DirecTV Sports Networks president Patrick Crumb says the regional sports programmer plans to utilize myriad rights under its new, multiyear deal with the Big Sky Conference.
Kicking off with the 2012-13 academic year, the five-year pact, financial terms of which were not disclosed, makes DirecTV Sports Networks and its branded Root Sports regional sports networks the official TV partner and home to Big Sky football and basketball. As the national rights-holder, DirecTV Sports can distribute the Big Sky games both regionally and nationally.
The deal, announced on Jan. 17, affords Root Sports the right to produce and televise up to 18 conference football games, including the annual Montana-Montana State rivalry meeting, according to Crumb.
Under the pact, the programmer can also broadcast up to 12 regular-season conference basketball games, as well as Big Sky quarterfinal and semifinal conference men's basketball tournament tilts. Crumb said all events will be produced and distributed in the high-definition format with new state-of-the-art graphics elements customized for the Big Sky Conference and its teams.
"Our agreement with DirecTV Sports Networks and Root Sports solidifies our position as a major player in Division I football in the western United States,'' said Big Sky Conference commissioner Doug Fullerton. "This is a landmark deal for the Big Sky Conference, as it will increase our exposure regionally and nationally in football and basketball. We are very excited to begin this partnership with DirecTV Sports Networks. We know our fans will appreciate the high production values, which will be second-to-none.''
Crumb said the Big Sky Conference -- in addition to Montana and Montana State, Eastern Idaho, Northern Arizona, Northern Colorado, Portland State, Sacramento State and Weber State stand as circuit members -- matches up well with two of the three Roots Sports RSNs,.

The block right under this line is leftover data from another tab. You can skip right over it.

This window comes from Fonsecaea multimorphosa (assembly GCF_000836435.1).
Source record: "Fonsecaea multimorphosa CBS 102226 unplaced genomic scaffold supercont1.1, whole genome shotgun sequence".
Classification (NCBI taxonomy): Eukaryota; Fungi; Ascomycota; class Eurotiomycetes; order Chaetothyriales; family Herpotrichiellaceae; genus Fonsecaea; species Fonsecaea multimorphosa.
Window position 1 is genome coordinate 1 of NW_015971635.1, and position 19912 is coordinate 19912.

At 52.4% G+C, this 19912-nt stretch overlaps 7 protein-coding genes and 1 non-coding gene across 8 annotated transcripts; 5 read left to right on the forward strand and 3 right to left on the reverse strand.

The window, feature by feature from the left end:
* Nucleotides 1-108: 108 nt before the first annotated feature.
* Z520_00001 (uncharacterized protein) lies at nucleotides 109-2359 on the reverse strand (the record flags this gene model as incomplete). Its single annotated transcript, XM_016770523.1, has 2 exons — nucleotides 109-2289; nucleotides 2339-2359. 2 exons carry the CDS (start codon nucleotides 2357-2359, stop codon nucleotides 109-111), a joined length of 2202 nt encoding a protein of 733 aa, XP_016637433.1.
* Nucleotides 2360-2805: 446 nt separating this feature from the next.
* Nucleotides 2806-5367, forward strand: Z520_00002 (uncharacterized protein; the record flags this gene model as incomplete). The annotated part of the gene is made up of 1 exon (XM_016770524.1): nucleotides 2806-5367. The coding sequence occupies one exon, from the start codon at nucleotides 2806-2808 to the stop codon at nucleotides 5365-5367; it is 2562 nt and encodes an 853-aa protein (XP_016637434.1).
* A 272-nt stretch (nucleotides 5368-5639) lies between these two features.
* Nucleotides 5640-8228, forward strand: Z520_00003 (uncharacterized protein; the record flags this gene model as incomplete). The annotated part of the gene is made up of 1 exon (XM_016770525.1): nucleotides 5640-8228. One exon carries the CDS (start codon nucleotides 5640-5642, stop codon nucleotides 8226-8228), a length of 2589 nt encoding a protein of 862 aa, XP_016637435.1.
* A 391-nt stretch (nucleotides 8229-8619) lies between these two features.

"Our distributors and viewers in the Northwest and Rocky Mountain regions have consistently requested Big Sky match-ups and we are excited to bring these rivalries to a broader audience," he said in an interview. "This is an elegant opportunity because the conference's footprint lines up well with Roots Sports Northwest and Rocky Mountain. "(DirecTV Sports also owns and operates Root Sports Pittsburgh).
Crumb said he began speaking to Big Sky officials about the rights deal "late last winter, early last spring. I believe there was one other RSN group, but we were on the right page."
Through the deal, Root Sports will get the top picks for conference games.
"We'll have the first selection priority for both football and basketball," said Crumb, noting that Root Sports will look to establish a conference gridiron game of the week, most likely in the 1:30 p.m. (MT) time slot.
He said DirecTV Sports Networks plans to flank the contests with a spate of ancillary fare, including pre- and post-games, season preview programming and coaches shows. For football, Crumb is contemplating GameDay-type on-campus coverage, leading into the contests.
In the past, Big Sky football games, according to Crumb, were largely aired through a consortium of over-the-air stations in the states home to conference schools.
The new rights aside, Crumb foresees some kind of package being offered going forward. "We don't intend to warehouse games. We want more people to see the action," he said, noting there are syndication possibilities. In particular, he pointed to conference member North Arizona, which Crumb believes could attract pick-up possibilities beyond the RSNs' territories.
He also said DirecTV Sports would look to broadband streaming opportunities for fans outside the TV footprint.
Through the pact, the programmer also holds linear video on demand rights: "That's a possibility as well. We're just getting started here, but we plan to discuss the property with our distributors," a roster that not only includes DirecTV and Dish, but Comcast, Cablevision and a number of local providers as well.
The deal also grants Big Sky territorial media rights throughout Alaska, where a number of transplants from those states now reside. The rights expansion into the nation's largest state could prove useful in Root Sports Northwest's battle with GCI, Alaska's top MSO. In a license fee dispute, GCI dropped the RSN at year-end, replacing it with MLB Network, which has been positioned on a more expensive level of service. The move will shut out GCI customers from watching Seattle Mariners games, Major League Baseball's home market TV team in the state. Root Sports has launched a multimedia campaign -- encompassing print, websites and social media messaging -- in Alaska to present its position on the matter.